### Introduction

I chose mechanical vibrations as a topic for tutorials because I did not give the subject sufficient attention as engineering student many years ago. I recall the maths being somewhat daunting so in these tutorials I present the maths step by step supported by a maths tutoriai for methods of solving second order ordinary differential equations.

This series of tutorials considers single degree of freedom systems with translational motion* and includes analysis of:

**As opposed to angular motion*

- free vibrations
- free vibrations with damping
- forced vibrations without damping
- forced vibrations with damping

In this introductory tutorial we examine spring and mass models for each of the above systems, with viscous damping where appropriate, and establish the differential equations of motion where displacement x and time t are respectively the dependent and independent variables. In the subsequent tutorials we solve these equations and illustrate physical responses.

I have taken care to highlight the signs of parameters in free body diagrams when deriving these equations. In my experience some text books do not give this aspect sufficient attention.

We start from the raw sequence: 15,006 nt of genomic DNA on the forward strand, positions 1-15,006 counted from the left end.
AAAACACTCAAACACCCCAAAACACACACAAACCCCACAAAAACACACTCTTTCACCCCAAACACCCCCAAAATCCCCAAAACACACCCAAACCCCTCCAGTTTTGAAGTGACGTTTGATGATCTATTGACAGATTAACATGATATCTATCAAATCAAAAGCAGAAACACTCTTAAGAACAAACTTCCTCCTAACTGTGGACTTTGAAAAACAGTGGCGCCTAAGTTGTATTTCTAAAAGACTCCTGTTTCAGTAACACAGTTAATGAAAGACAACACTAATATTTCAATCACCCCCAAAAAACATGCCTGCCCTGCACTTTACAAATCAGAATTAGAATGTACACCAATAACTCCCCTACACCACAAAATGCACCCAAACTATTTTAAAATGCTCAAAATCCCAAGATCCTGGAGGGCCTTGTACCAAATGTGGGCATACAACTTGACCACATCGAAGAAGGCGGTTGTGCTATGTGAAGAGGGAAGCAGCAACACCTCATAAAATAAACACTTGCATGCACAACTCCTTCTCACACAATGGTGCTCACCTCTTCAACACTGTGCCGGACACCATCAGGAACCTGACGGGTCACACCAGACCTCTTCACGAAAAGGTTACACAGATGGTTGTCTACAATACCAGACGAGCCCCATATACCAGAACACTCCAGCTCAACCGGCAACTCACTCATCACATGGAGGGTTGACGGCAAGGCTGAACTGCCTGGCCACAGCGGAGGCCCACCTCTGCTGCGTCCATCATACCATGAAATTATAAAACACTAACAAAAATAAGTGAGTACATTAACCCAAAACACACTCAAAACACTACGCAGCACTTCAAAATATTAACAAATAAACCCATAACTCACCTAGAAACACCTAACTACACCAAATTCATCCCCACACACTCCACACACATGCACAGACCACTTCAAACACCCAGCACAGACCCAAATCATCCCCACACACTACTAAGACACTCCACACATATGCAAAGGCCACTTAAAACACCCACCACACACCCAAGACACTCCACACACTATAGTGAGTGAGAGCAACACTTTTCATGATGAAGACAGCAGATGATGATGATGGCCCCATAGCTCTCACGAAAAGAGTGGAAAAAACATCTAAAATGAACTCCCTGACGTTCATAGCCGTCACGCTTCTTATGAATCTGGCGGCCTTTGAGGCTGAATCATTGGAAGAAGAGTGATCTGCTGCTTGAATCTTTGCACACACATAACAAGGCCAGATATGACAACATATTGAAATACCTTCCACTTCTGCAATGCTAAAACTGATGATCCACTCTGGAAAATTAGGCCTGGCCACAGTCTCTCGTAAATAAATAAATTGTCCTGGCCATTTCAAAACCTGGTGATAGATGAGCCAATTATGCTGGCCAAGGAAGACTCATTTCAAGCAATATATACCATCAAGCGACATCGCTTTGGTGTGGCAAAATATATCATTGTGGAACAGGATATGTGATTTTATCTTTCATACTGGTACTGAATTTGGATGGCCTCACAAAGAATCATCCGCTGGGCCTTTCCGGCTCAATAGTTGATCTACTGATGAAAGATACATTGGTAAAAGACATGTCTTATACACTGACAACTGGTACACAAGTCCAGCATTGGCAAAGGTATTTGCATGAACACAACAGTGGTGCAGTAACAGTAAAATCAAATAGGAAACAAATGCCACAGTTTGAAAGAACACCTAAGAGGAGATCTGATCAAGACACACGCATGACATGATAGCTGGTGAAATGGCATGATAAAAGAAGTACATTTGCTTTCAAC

### Free vibrations

The spring and mass model for a free vibrating system with one degree of freedom is shown in Figure 1 below. Vector quantities directed along the x axis to the right are positive and to the left are negative.

In this system mass **m** is attached to a spring and is free to move on a frictionless horizontal plane on axis X. In this idealised condition there is no **damping** to remove energy from the system.

Positions on the left show the spring and mass at x = 0 with no force exerted on the mass by the spring which is in its equilibrium state. According to Hooke's law the extended or compressed spring exerts a force **F _{s}** on the mass directly proportional to the displacement

**x**and opposed to the displacement from the spring equilibrium position (in this case x = 0). This constant of proportionality is called the

**spring constant**, denoted by

**k**with units N/m.

_{s}acting on mass m as follows:

(i) where x > 0: **- F _{s} = k.(+x)**

(ii) where x < 0 **+F _{s} = k.(-x)**

Thus both (i) and (ii) can be expressed as: **F _{s} = - (k.x)**

Free body diagrams (FBDs) for conditions (i) and (ii) do not show a condition of static equilibrium but are a snapshot of the mass in motion*. F_{s} is the only external force acting on the mass. From Newton's second law it follows that **F _{s} = m.a**, where